The Vocal Coyote

The Eastern coyote that we often see darting across both country and suburban roads in the nocturnal headlights of our car has come to be as large as a German Shepherd dog. We have become aware that they are not the same at all as the small 25-pound western, wily, animated humorous character in Walt Disney cartoons for children. When and how did that happen? Today, scientists are in considerable disagreement on how the process of hybridization was greatly accelerated by human modification to habitat that in turn paved the way for geographical adjustment to all of New England.

The original Southwest species was perhaps best characterized in Navaho folklore as a trickster involved in the mythology of life’s first creation on Earth, claiming mystical superiority in the scheme of how it all came about. Now, he has miraculously transformed himself in the mind of civilization from being first a coyote, then into a ‘coydog,’ and now about to be reclassified as a ‘coywolf.’ The taxonomy of this new species often labeled back yard big game is currently estimated as approximately 60 percent coyote, 30 percent wolf, and as much as 10 percent domestic dog, even though interbreeding with them is rare.

There is some possibility that they will continue to evolve into a new species, Canis oriens, because of success highlighted by genetic findings of ability to interbreed with other canines as well as readily adapt to the too-close-for-comfort inter-city habitat. They can run 40 miles per hour, travel long distances daily up to 15 miles, with a lifetime range of 11 square miles, frequently relocating to other areas to their liking. They adapt quickly to a wide variety of food including rabbits, woodchucks, rodents, wild turkeys and other birds, feral cats, stray small pets, and dogs. At the last den I personally have found was a wide variety of bits of fir and feather, including traces of white tail deer fawns.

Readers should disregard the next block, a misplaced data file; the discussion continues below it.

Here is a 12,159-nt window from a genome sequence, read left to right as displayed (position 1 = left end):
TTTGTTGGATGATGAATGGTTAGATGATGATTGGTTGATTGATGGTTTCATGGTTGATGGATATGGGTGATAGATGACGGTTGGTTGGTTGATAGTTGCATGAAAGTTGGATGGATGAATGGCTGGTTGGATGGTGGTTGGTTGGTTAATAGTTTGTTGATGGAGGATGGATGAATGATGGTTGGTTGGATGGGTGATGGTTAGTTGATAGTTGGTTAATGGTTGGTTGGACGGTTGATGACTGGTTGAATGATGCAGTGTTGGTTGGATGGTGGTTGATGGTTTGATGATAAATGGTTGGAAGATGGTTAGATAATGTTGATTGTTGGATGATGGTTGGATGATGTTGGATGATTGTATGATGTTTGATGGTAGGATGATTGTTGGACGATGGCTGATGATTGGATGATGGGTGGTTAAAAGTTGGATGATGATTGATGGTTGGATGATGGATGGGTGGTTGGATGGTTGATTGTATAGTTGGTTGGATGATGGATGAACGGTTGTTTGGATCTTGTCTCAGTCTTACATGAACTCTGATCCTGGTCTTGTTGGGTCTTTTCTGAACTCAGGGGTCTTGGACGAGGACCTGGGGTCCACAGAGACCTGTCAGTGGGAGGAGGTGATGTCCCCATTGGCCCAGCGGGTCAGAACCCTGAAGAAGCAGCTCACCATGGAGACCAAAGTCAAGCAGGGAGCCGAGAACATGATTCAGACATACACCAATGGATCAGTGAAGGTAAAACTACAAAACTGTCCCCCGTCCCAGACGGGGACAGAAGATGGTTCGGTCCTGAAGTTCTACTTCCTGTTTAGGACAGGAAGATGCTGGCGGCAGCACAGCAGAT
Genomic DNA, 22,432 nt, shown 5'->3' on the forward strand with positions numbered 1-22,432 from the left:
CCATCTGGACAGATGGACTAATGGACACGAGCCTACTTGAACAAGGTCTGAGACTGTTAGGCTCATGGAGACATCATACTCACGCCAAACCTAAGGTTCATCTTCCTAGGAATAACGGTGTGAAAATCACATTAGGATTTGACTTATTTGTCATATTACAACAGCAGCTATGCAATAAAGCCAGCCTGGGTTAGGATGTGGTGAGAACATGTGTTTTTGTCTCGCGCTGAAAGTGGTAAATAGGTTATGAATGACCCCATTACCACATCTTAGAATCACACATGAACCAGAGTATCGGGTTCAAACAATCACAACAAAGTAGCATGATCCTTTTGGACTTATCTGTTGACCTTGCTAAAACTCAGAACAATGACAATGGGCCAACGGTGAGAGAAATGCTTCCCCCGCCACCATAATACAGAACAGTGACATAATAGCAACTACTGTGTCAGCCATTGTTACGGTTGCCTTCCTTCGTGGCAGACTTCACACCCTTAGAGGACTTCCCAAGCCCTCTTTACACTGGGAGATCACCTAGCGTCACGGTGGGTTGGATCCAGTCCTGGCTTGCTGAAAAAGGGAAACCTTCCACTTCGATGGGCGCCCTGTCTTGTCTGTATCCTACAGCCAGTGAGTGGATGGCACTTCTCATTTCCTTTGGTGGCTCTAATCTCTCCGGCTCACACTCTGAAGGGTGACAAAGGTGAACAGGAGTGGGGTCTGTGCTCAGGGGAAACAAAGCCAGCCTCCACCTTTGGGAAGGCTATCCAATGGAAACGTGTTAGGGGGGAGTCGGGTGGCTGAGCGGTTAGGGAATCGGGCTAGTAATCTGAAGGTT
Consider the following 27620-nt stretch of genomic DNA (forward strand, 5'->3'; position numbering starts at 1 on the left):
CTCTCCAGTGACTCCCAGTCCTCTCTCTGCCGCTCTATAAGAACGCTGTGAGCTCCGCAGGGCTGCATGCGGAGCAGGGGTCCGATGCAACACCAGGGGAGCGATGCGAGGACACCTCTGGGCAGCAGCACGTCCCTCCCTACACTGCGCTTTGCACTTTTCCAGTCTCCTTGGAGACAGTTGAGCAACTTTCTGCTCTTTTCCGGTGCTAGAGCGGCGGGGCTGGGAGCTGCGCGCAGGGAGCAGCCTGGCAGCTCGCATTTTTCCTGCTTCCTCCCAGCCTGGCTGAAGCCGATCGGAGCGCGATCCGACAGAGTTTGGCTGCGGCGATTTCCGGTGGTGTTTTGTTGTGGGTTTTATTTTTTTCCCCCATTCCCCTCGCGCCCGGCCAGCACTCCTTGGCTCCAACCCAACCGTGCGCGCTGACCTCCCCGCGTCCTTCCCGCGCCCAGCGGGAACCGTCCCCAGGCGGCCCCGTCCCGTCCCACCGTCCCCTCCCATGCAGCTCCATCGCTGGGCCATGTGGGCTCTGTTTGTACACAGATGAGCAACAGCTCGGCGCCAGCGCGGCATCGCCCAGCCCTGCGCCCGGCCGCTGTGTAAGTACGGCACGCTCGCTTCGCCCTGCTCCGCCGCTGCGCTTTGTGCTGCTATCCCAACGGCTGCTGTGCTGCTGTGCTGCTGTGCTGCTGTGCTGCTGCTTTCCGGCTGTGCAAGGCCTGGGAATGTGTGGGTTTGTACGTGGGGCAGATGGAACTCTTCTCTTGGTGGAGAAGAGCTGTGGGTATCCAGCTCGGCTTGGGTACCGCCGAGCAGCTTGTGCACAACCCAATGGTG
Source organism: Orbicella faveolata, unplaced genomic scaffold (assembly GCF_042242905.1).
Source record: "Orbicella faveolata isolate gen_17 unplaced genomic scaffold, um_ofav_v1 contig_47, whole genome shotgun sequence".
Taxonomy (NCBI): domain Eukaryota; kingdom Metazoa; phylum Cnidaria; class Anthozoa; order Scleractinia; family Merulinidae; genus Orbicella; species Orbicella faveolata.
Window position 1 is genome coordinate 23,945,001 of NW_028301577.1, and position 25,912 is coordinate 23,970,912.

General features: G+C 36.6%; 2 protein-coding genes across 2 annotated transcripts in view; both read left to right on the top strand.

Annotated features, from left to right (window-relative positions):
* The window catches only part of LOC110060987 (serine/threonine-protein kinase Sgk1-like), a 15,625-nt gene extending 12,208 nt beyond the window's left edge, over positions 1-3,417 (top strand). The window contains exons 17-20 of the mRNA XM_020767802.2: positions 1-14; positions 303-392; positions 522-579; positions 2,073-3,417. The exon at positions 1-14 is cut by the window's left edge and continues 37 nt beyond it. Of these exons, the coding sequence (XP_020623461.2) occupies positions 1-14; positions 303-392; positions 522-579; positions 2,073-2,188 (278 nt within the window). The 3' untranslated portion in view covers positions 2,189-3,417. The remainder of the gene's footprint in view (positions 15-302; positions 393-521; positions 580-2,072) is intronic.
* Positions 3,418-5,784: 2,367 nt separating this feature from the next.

Mainly nocturnal, they can be out of most people’s sight and mind, but audibly they communicate with each other with short barks for location of others. They are very social and family-preoccupied, as I recently observed in a recently mowed farm field with a mother standing on her hind feet showing her pups how to find and ferret out a rodent. They are better known for howling more often at a rising full moon as in my illustration. It starts out with a flat tone, followed by a wavering blood curdling howl conveyed to others in the distance.

Perhaps alarming to the peace and quiet of mortal ears, it is also a message of environmental awareness to human beings in this day and age of modern times around Buzzards Bay.

By George B. Emmons

One Response to “The Vocal Coyote”

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  1. John Smith says:

    Nice article George. I’ve been studying their behavior for many years, paying particular attention to their vocalizations. I like how you’ve picked up on the short barks they use to stay in touch while hunting separately for small game. The pack howls are more common in winter when they gather for deer hunts.

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